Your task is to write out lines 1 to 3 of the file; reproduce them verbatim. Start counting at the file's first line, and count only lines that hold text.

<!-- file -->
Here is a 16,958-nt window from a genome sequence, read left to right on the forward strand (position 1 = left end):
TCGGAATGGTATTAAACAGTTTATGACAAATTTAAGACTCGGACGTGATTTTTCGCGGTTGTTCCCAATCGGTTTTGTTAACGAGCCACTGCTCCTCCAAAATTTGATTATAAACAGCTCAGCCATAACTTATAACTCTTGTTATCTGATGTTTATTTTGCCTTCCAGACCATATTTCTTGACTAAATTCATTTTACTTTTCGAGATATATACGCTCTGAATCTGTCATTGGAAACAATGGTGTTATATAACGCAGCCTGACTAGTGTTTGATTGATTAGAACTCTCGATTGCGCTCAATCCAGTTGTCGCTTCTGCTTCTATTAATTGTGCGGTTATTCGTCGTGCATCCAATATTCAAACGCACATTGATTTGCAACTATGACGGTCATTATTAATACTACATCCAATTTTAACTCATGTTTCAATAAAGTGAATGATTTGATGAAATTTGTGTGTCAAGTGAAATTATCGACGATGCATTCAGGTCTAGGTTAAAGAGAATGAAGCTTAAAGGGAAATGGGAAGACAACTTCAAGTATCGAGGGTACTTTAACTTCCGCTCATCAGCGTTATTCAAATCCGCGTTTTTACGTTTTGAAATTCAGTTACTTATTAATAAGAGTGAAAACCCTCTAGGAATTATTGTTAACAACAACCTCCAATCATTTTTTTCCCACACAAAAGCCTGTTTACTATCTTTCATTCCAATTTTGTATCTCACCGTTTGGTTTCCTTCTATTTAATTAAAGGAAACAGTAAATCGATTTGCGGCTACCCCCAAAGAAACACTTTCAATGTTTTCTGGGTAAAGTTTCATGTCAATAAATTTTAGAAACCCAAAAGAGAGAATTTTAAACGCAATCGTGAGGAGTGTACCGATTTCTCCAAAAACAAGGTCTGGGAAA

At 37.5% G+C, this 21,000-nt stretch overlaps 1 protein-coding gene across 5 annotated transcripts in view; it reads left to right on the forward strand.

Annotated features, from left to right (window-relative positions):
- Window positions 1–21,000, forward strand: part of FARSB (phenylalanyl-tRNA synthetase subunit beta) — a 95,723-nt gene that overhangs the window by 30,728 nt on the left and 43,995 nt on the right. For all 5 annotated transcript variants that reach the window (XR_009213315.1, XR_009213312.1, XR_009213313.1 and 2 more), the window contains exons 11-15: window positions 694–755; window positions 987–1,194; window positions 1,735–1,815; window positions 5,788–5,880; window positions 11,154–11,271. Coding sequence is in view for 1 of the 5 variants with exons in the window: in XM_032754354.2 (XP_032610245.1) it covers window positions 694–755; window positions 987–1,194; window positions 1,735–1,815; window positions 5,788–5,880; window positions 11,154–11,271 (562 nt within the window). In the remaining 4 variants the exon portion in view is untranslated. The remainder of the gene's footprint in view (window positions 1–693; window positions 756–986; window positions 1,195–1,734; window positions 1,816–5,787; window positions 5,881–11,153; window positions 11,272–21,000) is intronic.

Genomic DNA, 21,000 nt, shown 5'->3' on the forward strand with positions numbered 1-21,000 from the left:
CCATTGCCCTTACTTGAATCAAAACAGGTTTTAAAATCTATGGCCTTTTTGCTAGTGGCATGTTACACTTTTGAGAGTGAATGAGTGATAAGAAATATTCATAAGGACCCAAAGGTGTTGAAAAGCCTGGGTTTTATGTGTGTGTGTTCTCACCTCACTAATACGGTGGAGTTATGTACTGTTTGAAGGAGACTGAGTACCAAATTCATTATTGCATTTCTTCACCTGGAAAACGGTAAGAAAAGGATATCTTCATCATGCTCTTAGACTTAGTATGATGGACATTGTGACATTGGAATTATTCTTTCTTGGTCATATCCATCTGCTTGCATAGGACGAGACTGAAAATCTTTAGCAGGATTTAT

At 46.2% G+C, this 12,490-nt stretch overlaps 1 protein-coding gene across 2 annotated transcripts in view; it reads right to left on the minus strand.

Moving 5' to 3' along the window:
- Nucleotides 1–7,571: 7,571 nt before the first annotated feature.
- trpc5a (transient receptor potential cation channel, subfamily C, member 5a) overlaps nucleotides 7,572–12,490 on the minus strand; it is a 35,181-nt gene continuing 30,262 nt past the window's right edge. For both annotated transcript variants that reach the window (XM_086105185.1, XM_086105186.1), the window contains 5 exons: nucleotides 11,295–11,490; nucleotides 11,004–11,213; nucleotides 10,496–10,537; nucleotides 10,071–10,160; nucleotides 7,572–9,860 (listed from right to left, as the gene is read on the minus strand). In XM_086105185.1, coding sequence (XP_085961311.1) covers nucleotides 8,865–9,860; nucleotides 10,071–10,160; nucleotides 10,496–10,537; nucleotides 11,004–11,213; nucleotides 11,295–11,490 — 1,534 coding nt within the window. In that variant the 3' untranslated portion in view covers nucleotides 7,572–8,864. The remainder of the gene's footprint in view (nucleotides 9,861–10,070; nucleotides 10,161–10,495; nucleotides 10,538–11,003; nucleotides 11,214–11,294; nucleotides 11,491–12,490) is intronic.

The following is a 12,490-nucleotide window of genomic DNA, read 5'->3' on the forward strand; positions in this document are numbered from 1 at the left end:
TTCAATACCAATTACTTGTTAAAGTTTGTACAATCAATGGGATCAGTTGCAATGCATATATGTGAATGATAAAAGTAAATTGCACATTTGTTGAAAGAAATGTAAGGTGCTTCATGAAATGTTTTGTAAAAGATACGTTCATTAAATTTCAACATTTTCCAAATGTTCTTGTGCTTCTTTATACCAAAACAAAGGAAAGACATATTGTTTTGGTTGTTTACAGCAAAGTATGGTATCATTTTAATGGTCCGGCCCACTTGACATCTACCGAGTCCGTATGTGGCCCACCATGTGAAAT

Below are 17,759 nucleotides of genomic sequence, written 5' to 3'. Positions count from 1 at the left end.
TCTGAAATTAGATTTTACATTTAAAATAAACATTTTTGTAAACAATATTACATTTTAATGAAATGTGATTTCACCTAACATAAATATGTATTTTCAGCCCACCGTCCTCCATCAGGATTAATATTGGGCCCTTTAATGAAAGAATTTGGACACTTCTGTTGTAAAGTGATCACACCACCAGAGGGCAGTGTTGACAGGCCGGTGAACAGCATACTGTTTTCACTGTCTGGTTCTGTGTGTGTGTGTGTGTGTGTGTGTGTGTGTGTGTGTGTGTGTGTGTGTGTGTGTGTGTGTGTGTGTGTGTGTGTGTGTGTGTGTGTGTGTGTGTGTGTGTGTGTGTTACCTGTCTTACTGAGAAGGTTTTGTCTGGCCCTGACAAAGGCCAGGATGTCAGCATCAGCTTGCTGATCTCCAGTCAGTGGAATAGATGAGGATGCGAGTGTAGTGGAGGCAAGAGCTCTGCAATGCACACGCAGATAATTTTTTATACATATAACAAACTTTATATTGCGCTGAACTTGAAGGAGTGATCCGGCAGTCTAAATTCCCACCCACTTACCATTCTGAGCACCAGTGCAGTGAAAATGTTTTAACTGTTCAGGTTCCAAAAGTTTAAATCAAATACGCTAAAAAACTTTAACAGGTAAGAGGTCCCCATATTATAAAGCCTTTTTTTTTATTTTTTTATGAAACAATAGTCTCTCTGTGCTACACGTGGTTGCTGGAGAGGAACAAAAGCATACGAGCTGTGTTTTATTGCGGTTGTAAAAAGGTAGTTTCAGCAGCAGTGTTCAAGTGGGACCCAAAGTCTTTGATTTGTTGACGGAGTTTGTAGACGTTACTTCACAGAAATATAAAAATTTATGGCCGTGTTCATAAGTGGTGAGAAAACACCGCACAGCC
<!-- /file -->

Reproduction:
Here is a 16,958-nt window from a genome sequence, read left to right on the forward strand (position 1 = left end):
TCGGAATGGTATTAAACAGTTTATGACAAATTTAAGACTCGGACGTGATTTTTCGCGGTTGTTCCCAATCGGTTTTGTTAACGAGCCACTGCTCCTCCAAAATTTGATTATAAACAGCTCAGCCATAACTTATAACTCTTGTTATCTGATGTTTATTTTGCCTTCCAGACCATATTTCTTGACTAAATTCATTTTACTTTTCGAGATATATACGCTCTGAATCTGTCATTGGAAACAATGGTGTTATATAACGCAGCCTGACTAGTGTTTGATTGATTAGAACTCTCGATTGCGCTCAATCCAGTTGTCGCTTCTGCTTCTATTAATTGTGCGGTTATTCGTCGTGCATCCAATATTCAAACGCACATTGATTTGCAACTATGACGGTCATTATTAATACTACATCCAATTTTAACTCATGTTTCAATAAAGTGAATGATTTGATGAAATTTGTGTGTCAAGTGAAATTATCGACGATGCATTCAGGTCTAGGTTAAAGAGAATGAAGCTTAAAGGGAAATGGGAAGACAACTTCAAGTATCGAGGGTACTTTAACTTCCGCTCATCAGCGTTATTCAAATCCGCGTTTTTACGTTTTGAAATTCAGTTACTTATTAATAAGAGTGAAAACCCTCTAGGAATTATTGTTAACAACAACCTCCAATCATTTTTTTCCCACACAAAAGCCTGTTTACTATCTTTCATTCCAATTTTGTATCTCACCGTTTGGTTTCCTTCTATTTAATTAAAGGAAACAGTAAATCGATTTGCGGCTACCCCCAAAGAAACACTTTCAATGTTTTCTGGGTAAAGTTTCATGTCAATAAATTTTAGAAACCCAAAAGAGAGAATTTTAAACGCAATCGTGAGGAGTGTACCGATTTCTCCAAAAACAAGGTCTGGGAAA

At 37.5% G+C, this 21,000-nt stretch overlaps 1 protein-coding gene across 5 annotated transcripts in view; it reads left to right on the forward strand.